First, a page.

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How we can create free health care for all

Resource type: News

Cape Argus (South Africa) |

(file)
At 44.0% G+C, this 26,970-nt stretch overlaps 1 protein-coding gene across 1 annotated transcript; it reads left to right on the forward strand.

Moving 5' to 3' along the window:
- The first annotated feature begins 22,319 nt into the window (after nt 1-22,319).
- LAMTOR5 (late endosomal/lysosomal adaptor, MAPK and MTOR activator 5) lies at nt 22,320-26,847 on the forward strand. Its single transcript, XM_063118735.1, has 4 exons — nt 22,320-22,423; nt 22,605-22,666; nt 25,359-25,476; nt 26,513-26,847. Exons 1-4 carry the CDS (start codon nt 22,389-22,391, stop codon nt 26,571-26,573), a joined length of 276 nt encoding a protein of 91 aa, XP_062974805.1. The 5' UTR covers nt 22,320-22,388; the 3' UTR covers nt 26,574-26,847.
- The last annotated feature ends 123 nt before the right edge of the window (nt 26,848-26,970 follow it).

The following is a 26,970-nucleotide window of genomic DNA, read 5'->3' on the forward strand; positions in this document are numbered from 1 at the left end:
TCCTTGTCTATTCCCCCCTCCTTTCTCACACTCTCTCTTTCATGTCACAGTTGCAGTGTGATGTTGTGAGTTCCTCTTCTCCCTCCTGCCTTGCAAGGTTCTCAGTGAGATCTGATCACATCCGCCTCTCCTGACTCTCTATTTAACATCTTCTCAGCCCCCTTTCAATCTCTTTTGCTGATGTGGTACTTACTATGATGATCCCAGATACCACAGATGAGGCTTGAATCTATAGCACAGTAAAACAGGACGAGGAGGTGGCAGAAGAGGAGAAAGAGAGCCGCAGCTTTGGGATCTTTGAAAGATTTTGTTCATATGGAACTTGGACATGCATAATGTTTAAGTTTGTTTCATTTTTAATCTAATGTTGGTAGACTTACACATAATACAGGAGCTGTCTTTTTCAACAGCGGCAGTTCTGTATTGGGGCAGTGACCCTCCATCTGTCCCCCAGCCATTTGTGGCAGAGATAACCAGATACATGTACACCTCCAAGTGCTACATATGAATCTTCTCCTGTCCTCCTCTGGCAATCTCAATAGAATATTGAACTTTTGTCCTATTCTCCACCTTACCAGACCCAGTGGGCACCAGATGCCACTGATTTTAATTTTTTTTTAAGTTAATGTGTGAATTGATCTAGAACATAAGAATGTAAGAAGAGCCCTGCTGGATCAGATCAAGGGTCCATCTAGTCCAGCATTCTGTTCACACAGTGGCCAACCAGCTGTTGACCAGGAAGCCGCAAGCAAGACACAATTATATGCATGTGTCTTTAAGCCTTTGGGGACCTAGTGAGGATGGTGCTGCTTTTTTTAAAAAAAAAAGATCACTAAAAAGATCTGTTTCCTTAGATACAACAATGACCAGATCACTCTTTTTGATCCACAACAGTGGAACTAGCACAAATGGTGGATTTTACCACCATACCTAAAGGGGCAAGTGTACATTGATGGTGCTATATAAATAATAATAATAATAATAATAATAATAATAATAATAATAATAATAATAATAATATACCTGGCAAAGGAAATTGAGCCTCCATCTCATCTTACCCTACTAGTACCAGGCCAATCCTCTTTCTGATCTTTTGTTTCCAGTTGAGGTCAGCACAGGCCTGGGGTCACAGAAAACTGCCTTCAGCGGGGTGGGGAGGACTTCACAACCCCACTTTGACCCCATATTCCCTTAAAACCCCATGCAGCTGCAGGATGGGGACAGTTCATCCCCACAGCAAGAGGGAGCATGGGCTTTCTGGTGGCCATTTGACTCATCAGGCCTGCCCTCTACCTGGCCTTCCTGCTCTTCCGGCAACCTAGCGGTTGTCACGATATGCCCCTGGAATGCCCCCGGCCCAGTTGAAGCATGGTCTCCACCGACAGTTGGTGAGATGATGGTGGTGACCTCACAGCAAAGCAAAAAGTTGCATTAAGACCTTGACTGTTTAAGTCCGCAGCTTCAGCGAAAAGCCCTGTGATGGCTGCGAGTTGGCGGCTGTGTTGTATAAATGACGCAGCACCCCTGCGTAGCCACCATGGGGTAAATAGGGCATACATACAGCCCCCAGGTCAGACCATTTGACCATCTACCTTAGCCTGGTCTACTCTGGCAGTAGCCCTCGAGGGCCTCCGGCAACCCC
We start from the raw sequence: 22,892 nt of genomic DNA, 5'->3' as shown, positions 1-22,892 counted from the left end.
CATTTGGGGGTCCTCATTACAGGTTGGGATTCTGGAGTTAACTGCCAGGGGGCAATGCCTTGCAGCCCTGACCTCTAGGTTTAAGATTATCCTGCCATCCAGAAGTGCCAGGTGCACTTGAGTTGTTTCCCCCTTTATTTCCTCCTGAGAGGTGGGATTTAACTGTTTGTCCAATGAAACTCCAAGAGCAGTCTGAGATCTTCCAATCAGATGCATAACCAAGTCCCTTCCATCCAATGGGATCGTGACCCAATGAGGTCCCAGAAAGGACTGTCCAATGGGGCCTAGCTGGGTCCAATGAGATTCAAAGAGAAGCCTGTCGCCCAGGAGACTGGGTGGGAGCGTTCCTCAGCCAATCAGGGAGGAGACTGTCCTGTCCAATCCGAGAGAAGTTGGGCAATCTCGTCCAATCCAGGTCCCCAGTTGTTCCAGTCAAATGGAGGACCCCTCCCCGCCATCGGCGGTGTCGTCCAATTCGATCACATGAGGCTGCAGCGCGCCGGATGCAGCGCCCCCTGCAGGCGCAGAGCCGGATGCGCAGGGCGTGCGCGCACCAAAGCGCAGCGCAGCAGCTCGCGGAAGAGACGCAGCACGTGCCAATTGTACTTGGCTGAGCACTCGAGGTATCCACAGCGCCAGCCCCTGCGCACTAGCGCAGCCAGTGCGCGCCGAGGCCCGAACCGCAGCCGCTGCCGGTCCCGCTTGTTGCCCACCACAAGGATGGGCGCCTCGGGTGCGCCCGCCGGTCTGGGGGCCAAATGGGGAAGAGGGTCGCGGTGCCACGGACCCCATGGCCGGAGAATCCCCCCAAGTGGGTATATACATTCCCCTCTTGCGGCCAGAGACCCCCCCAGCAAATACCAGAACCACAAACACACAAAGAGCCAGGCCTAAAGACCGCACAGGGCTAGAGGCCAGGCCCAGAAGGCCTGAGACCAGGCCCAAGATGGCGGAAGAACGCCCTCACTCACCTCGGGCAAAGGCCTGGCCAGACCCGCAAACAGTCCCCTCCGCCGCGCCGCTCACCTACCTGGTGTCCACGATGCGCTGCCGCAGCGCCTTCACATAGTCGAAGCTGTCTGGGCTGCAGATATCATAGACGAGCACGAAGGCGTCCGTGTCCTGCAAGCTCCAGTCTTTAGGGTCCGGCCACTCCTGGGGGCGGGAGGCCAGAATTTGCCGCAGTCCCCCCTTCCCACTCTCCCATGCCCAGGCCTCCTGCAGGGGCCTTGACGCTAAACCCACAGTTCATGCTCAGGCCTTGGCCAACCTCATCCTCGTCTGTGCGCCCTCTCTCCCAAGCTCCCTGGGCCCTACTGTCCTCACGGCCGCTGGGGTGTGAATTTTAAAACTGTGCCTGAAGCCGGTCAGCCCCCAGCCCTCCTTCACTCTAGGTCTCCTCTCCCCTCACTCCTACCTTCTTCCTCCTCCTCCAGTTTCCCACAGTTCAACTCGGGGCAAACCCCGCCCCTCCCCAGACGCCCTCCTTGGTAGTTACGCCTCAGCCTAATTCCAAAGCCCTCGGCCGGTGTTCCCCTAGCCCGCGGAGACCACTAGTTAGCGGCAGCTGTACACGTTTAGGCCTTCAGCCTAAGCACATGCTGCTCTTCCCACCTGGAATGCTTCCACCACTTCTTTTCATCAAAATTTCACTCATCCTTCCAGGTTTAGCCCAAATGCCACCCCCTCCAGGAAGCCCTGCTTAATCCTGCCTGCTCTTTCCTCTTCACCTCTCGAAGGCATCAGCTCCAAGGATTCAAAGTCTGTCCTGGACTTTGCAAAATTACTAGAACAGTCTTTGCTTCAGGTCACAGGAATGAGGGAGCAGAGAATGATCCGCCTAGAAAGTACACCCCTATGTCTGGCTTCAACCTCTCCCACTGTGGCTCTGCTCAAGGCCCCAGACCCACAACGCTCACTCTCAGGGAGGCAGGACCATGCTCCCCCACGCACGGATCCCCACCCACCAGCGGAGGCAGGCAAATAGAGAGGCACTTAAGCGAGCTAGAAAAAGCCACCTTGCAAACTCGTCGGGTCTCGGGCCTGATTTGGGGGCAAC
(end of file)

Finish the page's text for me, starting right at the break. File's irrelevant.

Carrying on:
We are now 15 years into our democracy and we have yet to remove one of the most important barriers to access to health by the poor – money. The 1994 National Health Plan of the ANC called for ensuring that all South Africans, rich or poor, had free health care at the point of service. Apartheid had a fundamental impact on people’s health and the organisation of the health system in South Africa. That legacy, despite many achievements in our health care system, continues to this day. The critical health problems reflect the prevailing socio-economic conditions in the country. For most of the population, life expectancy has declined to 47 years. Mortality and morbidity rates are unacceptably high, preventable communicable diseases are common, and diseases associated with extreme poverty still occur. At the same time, a wealthy minority suffers from lifestyle-related diseases more typical of developed countries. The HIV/Aids epidemic has become the country’s most formidable health challenge, with rates of infection among the highest in the world. Before 1994, the public health sector focused mainly on the provision of curative, tertiary-level services for whites in urban centres so that health services in other areas, particularly rural primary health services, were critically underresourced. Post-April 1994, the government embarked on a major transformation project of the health system as a whole, and there have been both achievements and challenges. The major achievements since 1994 have included but are not limited to the following: Enshrining health as a human right. This guarantees access to health care to every South Africa and empowers the state to ensure progressive realisation of this right. Abolition of the apartheid fragmented health system structured along racial lines. The introduction of free health care for pregnant woman and children less than six years of age was successful in decreasing financial barriers to health care access. Studies showed that health service utilisation at public sector facilities increased after the introduction of the policy, particularly for antenatal care. There has also been significant expansion of primary health facilities – 700 new clinics to the existing 3 600 clinics. But our dream of free health care at the point of service for all has yet to be realised. Many challenges remain and to a great extent have expanded the reproduction of apartheid health legacies. They include but are not limited to the following: Key health indicators continue to disappoint and some are worsening – life expectancy and child mortality rates. Our life expectancy rate has actually declined to 47 years, while in 1994 it was 57 years. There are more poor children dying before they reach the age of five – more than 70 000 died in 2007. This is unacceptably high. HIV/Aids prevalence is very high by international comparison. Slow movement toward primary and frustrated efforts towards free health care to all. Health inequalities mirror social and economic inequality, with those who receive better-resourced health-care facilities mainly urban, middle-class and white, while the rural, the poor and black receive poorly resourced health facilities. Human resource challenges: we do not have enough doctors and other health professionals to fully support our health system. Even existing human resources are unevenly distributed, concentrated in the private sector. Popular mobilisation around health in our communities, particularly in black working-class communities, is totally missing, except in few and issue-based circumstances, such as HIV/Aids. At the heart of all these is the two-tier, contradictory, wasteful health care system: On one hand is a public health service that treats health as a social need, yet is starved of adequate funding and resources. Less than 40% of total health care resources are in this sector, yet it serves 85% of the population, the majority of whom are black and poor. On the other is an expanding private sector, which treats private health care as a commodity/business, accounting for more than 60% of the total health care resources, including a majority of health professionals (other than nurses), yet it serves a minority of the population, the majority of whom are white, and wealthy. The private sector creates a market-driven private health care system based on avoiding the sick: medical schemes and private providers compete not so much by increasing quality and lowering costs, as by avoiding unprofitable patients and shifting costs back to patients or to the under-funded, under-resourced public health system. It generates huge admin costs that, along with profits, divert resources from clinical care to the demands of business. In addition, consulting and marketing firms consume an increasing fraction of health care money. Our government policies also contributed to this trend. We refer to, for example: Macro-economic policy that weakened the building of a well-resourced, well-remunerated public health care system and movement towards free health care for all. Budget cuts, including closure of health facilities like hospitals, nursing colleges, and loss of more than 40 000 health care jobs since 1997. Various forms of privatisation – outsourcing, PPPs, including privatisation of public hospital wards. Piecemeal reforms and policies that sought to regulate the private health sector, rather than transform it – leading to ever-greater concentration of resources in a subsidised, for-profit private sector and ever-rising costs of care etc. All these are to the detriment of the public health sector. These policies have further entrenched the dualistic, two-tier health-care system, rather than ending it. It is important to remember what we said in 1994 about the future of our health system. The ANC Health Plan recognised that “because of the burden associated with paying for health services at the time of illness, in the long term we [the ANC government] are committed to the provision of free health care at the point of service for all citizens of South Africa”. Regulatory reforms of the past had emphasised private sector solutions to the question of universal coverage (lower-income schemes, social health insurance etc). But promises of greater efficiency and cost control remain unfulfilled. Meanwhile, membership of medical aids remains stagnant, down from 20% in 1994 to 15% in 2007. So what is the way forward? In 2001, Cosatu National Congress adopted a comprehensive resolution on National Health Insurance, which called for a fundamental change in the current health care system through direct state intervention in the private health industry and strengthening of the public health sector. The ANC at Polokwane further resolved for urgent implementation of a comprehensive national health insurance – NHI – in the next five years. To achieve a universal, comprehensive, free national health care system, founded on the primary health care approach, requires a well-funded and well-resourced public health system. There is a need to radically shift the way society funds its health care – by incorporating all health care resources in the public sector. This is possible by building on strengths of our public health system. With 8.5% of GDP spent on health in 2006 (about R135 billion) South Africa has enough resources to provide health care to everyone – what is required is the redistribution of these resources, from the minority of the population to the majority. The NHI only provides the funding framework for building a unified health care system, within which we can address our health care challenges. Funding is not all that we need to address these challenges, but funding is the strong leverage through which we can address these challenges. There are various definitions of what national health insurance (involves) internationally. This is understandable, as this is a seriously contested concept internationally and even here at home. We clearly define national health insurance as a state-mandated, state-administered system, in which a single authority organises health finance aimed at ensuring that all persons, irrespective of financial status, have free access to health care at the point of service. Only within the framework of the NHI will our government and people have enough capacity to: Build an optimal, unified, free and comprehensive health care system. Build on the current government efforts to end racial and geographic inequalities in the current two-tier, wasteful and contradictory health care system, through: Effective planning, rational investments and equal distribution of health resources. Finally, let me emphasise that we expect our government to begin to implement the NHI system as the only affordable option for comprehensive universal coverage. This is an extract from Zwelin-zima Vavi’s address to the SA Medical Association.